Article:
• What are your top three tips for living plastic-free for someone who may feel restrained in doing so?
I definitely understand this! My friends, roommates and family are not necessarily living the same lifestyle, so there are times I’ve had to compromise. I would definitely say it’s important to do what works for you: going cold turkey overnight might mean you’re less likely to stick to it. Start with the easy stuff – the reusable bag, the water bottle and the reusable coffee cup. Once you’ve integrated those three items into your daily habit, I encourage you to branch out and try more changes. Also, don’t beat yourself up if you find it difficult – plastic is made to be extremely convenient and it’s tough to give it up. Instead of focusing on the things you can’t give up, why not pat yourself on the back for all the plastic you can give up through small and easy switches?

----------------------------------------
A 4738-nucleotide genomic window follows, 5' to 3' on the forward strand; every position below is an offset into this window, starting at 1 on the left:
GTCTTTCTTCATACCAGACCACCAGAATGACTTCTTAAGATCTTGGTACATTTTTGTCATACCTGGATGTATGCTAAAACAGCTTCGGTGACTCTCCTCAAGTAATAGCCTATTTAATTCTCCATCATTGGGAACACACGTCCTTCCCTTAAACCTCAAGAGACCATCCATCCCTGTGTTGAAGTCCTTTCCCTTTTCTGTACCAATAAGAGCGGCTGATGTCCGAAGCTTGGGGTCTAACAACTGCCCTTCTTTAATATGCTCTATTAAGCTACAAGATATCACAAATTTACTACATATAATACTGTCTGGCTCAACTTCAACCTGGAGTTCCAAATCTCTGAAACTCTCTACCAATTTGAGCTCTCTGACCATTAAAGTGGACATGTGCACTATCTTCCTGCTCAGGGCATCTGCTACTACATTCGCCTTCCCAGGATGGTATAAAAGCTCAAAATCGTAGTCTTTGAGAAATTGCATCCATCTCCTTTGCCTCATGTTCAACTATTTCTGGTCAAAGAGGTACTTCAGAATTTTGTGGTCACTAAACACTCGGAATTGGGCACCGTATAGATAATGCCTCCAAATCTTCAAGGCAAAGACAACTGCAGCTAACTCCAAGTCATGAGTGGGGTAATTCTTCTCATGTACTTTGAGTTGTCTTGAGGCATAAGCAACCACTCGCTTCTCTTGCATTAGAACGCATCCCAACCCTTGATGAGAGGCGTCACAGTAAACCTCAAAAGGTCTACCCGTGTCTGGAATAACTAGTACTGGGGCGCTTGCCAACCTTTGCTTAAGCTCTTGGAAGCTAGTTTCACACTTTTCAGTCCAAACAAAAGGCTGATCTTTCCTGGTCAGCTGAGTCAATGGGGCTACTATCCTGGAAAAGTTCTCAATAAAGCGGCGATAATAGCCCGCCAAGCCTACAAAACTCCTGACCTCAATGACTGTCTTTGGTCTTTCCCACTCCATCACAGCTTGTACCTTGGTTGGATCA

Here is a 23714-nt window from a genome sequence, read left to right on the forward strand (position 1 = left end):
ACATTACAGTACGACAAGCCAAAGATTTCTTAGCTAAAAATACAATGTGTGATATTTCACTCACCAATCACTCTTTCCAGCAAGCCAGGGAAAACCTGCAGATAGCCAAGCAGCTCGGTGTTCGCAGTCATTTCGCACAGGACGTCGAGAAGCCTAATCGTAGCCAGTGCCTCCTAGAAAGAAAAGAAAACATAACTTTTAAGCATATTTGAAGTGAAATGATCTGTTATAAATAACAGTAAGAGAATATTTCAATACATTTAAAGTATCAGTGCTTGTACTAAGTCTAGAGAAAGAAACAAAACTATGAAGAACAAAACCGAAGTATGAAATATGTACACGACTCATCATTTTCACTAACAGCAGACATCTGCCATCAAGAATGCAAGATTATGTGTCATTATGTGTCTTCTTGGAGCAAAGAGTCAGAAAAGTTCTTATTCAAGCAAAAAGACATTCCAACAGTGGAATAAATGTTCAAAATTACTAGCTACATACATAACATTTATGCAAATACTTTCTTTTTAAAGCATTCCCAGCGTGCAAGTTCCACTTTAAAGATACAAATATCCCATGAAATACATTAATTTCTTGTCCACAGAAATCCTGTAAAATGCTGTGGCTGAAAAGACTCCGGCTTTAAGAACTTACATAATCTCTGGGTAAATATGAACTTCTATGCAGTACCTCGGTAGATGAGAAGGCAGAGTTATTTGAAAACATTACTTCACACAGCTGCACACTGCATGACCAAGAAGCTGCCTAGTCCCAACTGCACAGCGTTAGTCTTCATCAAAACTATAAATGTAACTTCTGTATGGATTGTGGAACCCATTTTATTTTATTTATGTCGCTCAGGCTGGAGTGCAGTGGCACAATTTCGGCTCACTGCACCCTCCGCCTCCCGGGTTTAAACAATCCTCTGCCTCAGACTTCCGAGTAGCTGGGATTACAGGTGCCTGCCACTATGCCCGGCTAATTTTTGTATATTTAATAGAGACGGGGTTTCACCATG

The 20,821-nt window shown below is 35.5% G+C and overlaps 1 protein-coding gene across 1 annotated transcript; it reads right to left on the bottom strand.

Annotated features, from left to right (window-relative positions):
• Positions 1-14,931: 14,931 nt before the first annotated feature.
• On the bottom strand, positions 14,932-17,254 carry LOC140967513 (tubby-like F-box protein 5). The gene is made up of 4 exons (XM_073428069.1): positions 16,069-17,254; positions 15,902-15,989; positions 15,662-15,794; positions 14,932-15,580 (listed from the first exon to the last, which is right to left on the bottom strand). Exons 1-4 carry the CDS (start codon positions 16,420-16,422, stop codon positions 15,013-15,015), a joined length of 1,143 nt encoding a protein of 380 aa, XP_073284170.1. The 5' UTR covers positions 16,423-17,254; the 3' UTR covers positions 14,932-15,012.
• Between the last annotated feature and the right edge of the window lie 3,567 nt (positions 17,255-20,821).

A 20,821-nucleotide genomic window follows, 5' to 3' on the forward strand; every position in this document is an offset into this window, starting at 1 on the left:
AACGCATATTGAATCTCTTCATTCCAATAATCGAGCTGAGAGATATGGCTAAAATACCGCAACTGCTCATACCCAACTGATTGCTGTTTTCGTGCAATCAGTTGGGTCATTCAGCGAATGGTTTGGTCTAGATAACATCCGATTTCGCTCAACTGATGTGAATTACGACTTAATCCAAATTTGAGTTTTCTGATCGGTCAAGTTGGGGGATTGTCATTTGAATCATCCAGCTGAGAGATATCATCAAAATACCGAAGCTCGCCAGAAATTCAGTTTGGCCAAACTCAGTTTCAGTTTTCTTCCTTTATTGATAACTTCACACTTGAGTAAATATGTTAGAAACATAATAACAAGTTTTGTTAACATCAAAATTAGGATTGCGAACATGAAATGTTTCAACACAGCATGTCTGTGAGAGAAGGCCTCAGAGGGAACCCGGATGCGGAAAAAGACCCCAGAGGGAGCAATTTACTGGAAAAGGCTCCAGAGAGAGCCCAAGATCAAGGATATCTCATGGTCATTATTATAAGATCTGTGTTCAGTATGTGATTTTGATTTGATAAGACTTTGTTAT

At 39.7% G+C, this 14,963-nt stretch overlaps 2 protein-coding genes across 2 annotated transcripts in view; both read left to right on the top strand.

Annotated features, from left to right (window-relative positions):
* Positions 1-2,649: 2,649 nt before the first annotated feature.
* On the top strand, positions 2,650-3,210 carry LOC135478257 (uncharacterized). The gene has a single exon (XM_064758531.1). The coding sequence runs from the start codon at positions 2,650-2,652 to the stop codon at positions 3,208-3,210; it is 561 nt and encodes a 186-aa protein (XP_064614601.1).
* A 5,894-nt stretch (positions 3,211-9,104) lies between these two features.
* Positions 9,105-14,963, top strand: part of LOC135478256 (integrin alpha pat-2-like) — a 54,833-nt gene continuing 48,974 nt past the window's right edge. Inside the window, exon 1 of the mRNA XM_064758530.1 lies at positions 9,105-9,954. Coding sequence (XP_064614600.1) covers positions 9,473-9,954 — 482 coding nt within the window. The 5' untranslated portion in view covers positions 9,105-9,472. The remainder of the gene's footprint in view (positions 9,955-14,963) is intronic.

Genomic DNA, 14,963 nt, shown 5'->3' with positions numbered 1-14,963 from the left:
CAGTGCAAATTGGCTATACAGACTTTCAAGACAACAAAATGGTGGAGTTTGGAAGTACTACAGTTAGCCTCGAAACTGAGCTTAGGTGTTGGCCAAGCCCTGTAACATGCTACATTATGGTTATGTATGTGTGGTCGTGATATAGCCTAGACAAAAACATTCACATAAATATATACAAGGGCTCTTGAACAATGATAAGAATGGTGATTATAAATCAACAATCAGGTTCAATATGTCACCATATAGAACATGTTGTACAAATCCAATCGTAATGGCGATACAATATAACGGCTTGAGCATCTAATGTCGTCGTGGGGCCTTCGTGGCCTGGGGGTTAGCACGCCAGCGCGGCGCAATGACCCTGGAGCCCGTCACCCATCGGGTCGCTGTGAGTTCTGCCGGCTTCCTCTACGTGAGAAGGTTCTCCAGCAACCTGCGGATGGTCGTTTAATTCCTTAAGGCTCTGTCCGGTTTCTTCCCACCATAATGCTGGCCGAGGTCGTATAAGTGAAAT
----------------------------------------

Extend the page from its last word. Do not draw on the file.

I would also say a lot of the plastic-free living “kits” can be expensive and an investment upfront. You can totally make do with what you have; you can reuse plastic bags you already have or use old pasta sauce jars as containers for the bulk store- there’s no need to drop tons of cash for this new habit!
Finally, I’d recommend when you first start out to dig around your trash can and see what type of plastic you are throwing away. For example, mine was full with convenience foods like chip bags, small containers of cherry tomatoes and pre-wrapped cookies. So those were the first things I started with: I learned how to make my own chips, I got my tomatoes loose from the farmers market and I got really good & fast at making cookies!